A friend who is tried and true
And so my dearest, with all my heart,
    These things I promise you
Contact Gary Carter. 

by Gwendolyn Joyce Mintz

It does not matter
if tomorrow the sun refuses to rise.
It is only the absence of you
I cannot face.
Mornings without your laughter.
I follow, fervently gathering
the stones you step across.
I string them, display them
at my breasts.  Precious gems,
these stones.

My heart and pillow
now bear the indentations
of your head
which has lain upon them. 

Do not take my hand
As we walk through the crowd.
Like the others,
ignore me.
No one will know
we are in love.

Gwendolyn Joyce Mintz is a fiction writer and poet.  Visit her blog at
Contact Gwendolyn.
by Ronald C. Epstein

Canada or U.S.A.,
a matter of degree.

Joseph Phillipe Trudeau,
gave his given names
as "Pierre Elliot",
became Prime Minister.

Pierre S. du Pont IV
wanted to be president,
called himself "Pete",
was an also-ran.

Vincent Furnier,
classic '70s rock god.
We all know him as-
"Alice Cooper".

Men's Winter Suits
by Ronald C. Epstein

Men's winter suits
are phonies,
sartorial equivalents
of faded celebrities
plugging their diet books

Such sitcom stars boast
of great literary efforts, 
as sharp-eyed viewers discern
the phantom authors names.

The well-dressed men,
out stylin' on the job, 
aa their unsung underwear
provides their only warmth.

Ronald:  I was born in Bogota, Colombia in 1956 and have lived in Toronto, Canadasince 1959.  My poetry has been published since 1982.  Contact Ronald.


Sun's autumn image

Reflected on still water

Leaves are drifting clouds.

Nancy Famolari is retired and as a second career is becoming a writer. Her short stories have been published in Long Short Story, Lyrica, and Matters of the Heart, a publication of the Museitup Press. She lives with her husband, seven horses, three dogs and numerous white cats on a farm in Northeast Pennsylvania. She finally has time to pursue her dream of being a writer. The LSS forums have been a tremendous help. This Haiku was composed in the LSS poetry forum. Contact Nancy.  This Haiku was written in the LSS poetry forum.


Humid air strangles, 

Evoking dreams of winter. 

God, please let it rain. 

My name is Michele Luis. After finding the courage to let go of an abusive marriage, I moved to Virginia to be closer to family. I now wake each morning to a new, more beautiful world. I have a great job, wonderful friends, and an awesome family. I just finished my Master's degree and now want to write about the things I find in my heart. Maybe something, about which I write, will strike a note of familiarity for someone else. 
Contact Michele.  This Haiku was written in the LSS poetry forum.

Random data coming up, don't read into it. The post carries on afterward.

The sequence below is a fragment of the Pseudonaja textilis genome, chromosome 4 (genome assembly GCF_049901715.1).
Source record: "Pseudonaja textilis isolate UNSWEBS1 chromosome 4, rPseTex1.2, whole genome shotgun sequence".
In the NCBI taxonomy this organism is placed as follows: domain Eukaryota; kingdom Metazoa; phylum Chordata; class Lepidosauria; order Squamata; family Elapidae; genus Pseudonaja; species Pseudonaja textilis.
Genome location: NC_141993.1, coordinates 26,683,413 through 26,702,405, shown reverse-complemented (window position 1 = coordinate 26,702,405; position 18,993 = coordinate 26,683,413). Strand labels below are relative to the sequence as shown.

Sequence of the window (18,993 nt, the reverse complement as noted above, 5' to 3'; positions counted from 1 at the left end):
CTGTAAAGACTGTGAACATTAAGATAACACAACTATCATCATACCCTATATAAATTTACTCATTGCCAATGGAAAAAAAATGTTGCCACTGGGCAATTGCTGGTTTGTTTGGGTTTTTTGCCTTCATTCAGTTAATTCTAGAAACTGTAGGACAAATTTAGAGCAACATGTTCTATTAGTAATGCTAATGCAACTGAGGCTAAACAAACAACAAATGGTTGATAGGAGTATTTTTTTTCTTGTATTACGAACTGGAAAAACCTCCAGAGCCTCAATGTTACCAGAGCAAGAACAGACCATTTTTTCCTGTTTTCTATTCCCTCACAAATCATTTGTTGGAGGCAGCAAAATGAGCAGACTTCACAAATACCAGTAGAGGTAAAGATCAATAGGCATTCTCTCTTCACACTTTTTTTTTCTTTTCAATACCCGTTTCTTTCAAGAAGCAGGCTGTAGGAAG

Poem Fishing
by Joy Helsing 

I drop a line
into the stream
of my unconscious
hope to catch
worth keeping

inside of me there is
By Michele LAROCHE

inside of me there is,
like in those poems
written in elementary school,
a flower or a tiger
a monster or a lion
a tear or a perfume
sweetness and angriness,
chagrins d'amour or broken lives -

inside of me there is
what you bring to me and more
inside of me there is,
a sparkling of humanity
laughter from above
and thunder from below -

inside of me there is
a heart beating
and a pulse throbbing,
what you imagine
and what you can't -

inside of me there is
what you want
and what you don't,

inside of me.

the writer's block
 (to Lois)
By Michele LAROCHE

this is not a case of
writer's block

only -
the writer's laziness
the writer's emptiness
after piles of chores
days of burden

the writer's wanderings
into moods
states of minds
under covers
with no tenderness

the writer's meanderings
into layers of minds
deep under
too far to bring back the words
at the tip of my pen

the writer's fatigue
my nights of thunder
my pages of dark
my hand too slow
to record my every breath

when I am a poet
without a word -
I'll tell you my very heart
this is not a case of
writer's block.

Michele LAROCHE is a creative French-American freelance writer living in New Jersey. She writes poetry, haiku, song lyrics and non-fiction prose, in French and English and is a translator both ways. She is an active member of the South Mountain Poets organization and editor in its reading committee. Her poetry has appeared on line in empowerment 4 Women and in print in Gathered on the Mountain, the 2006 South Mountain Poets Anthology. Contact  Michele.

By Michael Keshigian

The tenants left him a bar of soap,
two rolls of toilet paper,
shredded paper towels,